Stock Fundamentals

IndiGo Airlines: Sell

Anand Kalyanaraman | Updated on July 13, 2019 Published on July 13, 2019

The internecine war between the co-promoters is a major overhang on the company and the stock

Airline karma — that Vijay Mallya blamed for the fall of Kingfisher Airlines and Jet Airways — seems to have come to haunt IndiGo Airlines too. Just when the airline seemed set to make the most of Jet’s demise, there is danger that the no-holds barred public feud between the promoters Rakesh Gangwal and Rahul Bhatia could throw a spanner in its works.

In the near term, it may be business-as-usual for IndiGo. But the company’s medium to long-term decision-making, strategic direction, and execution of ambitious expansion plans run the risk of being impaired by the wrestling at the top. The Rakesh Gangwal group holds 36.68 per cent in the airline while the Rahul Bhatia group with 38.26 per cent owns a tad more; the rest is held by public shareholders.

Bitter infighting

Going by the contents and the tone of the public exchanges between the promoters, the chances of reconciliation between the warring parties appear remote. That the promoters are not on the same page was known for some months now. But the scale of the discord and the extent of the bitterness revealed by the documents submitted to the bourses last week take the crisis to another level.

In particular, allegations of violation of corporate governance norms and irregularities in related party transactions levelled by Rakesh Gangwal against Rahul Bhatia could get the company ensnared with SEBI and the Centre. The management, while it has put on a brave face, could also get singed. Reports say that SEBI is probing whether the management misled shareholders by downplaying the extent of the differences between the promoters. Also, the possibility of a purge within the ranks cannot be ruled out.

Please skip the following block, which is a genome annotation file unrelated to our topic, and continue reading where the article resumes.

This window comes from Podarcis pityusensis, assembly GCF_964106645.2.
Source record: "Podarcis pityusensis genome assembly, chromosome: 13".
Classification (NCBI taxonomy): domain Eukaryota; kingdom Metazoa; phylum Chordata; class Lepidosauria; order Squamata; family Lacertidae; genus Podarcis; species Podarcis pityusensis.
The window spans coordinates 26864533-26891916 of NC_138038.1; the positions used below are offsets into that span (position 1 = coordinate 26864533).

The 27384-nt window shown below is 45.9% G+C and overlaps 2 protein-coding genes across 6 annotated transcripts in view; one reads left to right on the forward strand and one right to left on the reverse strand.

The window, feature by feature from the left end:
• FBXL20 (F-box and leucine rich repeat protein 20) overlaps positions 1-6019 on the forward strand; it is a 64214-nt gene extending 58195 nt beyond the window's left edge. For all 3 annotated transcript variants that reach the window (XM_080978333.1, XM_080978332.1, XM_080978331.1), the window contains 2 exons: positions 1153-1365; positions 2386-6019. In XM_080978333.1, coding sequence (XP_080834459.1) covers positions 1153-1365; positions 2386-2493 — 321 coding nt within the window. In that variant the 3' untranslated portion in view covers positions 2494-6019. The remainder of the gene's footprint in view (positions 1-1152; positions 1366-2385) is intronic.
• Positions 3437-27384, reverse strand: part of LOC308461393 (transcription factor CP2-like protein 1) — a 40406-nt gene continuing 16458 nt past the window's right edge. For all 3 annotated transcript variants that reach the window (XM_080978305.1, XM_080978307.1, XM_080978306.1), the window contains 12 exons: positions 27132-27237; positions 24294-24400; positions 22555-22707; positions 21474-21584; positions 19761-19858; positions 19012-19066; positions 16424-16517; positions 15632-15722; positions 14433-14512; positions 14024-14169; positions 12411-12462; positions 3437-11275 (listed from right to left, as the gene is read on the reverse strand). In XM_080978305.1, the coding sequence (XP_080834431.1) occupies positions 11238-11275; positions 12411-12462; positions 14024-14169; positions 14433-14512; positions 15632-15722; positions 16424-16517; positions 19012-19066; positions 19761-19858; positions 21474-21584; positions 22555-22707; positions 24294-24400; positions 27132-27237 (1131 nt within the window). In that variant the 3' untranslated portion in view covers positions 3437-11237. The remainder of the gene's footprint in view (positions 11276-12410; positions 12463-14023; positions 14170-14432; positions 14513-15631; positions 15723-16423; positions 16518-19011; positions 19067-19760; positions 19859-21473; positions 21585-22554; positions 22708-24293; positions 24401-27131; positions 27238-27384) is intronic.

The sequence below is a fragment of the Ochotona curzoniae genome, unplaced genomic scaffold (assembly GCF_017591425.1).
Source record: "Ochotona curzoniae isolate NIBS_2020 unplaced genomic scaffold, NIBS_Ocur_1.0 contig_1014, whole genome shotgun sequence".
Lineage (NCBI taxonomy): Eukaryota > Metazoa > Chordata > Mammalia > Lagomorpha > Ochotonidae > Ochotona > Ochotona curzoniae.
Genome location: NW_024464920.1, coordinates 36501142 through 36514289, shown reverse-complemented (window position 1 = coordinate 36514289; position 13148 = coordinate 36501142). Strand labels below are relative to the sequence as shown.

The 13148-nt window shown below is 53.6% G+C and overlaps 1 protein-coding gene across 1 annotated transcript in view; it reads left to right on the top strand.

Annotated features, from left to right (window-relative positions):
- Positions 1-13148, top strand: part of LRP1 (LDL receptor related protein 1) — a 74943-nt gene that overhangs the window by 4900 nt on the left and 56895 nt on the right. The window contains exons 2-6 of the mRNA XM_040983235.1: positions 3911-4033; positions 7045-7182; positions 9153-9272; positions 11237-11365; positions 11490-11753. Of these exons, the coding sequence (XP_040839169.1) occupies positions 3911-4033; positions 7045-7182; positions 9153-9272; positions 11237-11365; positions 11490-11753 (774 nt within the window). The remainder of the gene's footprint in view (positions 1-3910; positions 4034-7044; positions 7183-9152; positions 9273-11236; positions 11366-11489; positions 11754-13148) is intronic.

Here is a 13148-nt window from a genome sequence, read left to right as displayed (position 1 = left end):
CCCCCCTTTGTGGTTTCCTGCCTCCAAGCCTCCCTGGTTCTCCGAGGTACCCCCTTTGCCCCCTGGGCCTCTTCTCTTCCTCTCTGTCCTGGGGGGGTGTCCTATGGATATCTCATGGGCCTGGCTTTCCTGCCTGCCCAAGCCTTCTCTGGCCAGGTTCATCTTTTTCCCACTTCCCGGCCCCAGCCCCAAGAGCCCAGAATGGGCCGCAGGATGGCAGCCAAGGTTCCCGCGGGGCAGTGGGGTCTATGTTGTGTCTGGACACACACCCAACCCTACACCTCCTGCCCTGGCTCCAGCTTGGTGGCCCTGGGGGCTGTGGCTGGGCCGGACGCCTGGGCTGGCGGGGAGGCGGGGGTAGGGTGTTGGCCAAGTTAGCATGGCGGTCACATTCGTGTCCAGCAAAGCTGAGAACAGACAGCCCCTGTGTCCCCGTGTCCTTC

In his letter to SEBI and others including the Prime Minister’s Office, Rakesh Gangwal says, “We are grateful to all the whistle blowers who had the courage and wisdom to send information that allowed for this pursuit of almost a year. Without that information it may not have been possible to uncover some of the specifics and facts that formed the basis for the EGM requisition.”

Despite its only marginally higher shareholding than the Rakesh Gangwal group, the Rahul Bhatia group calls the shots in the appointment of the top brass and in the day-to-day operations of IndiGo. This is thanks to a shareholder agreement between Gangwal and Bhatia, and the company’s Articles of Association. The Bhatia group is unlikely to take kindly to what it will perceive as Gangwal’s moles within the organisation.

 

 

Not surprisingly, the market reacted with dismay to these unprecedented developments — the IndiGo stock lost more than 13 per cent last week. It is difficult to foresee how this bitter internecine feud will pan out. But a long-drawn war of attrition between the promoters could be on the cards; this will impact both tactical operations and long-term strategy at the airline, and could weigh down the stock. Besides, there are other concerns, including volatile fuel prices and major capacity infusion in the sector that could hurt pricing power. Weak market conditions don’t help too. Investors may be better off selling their IndiGo stock and booking profits.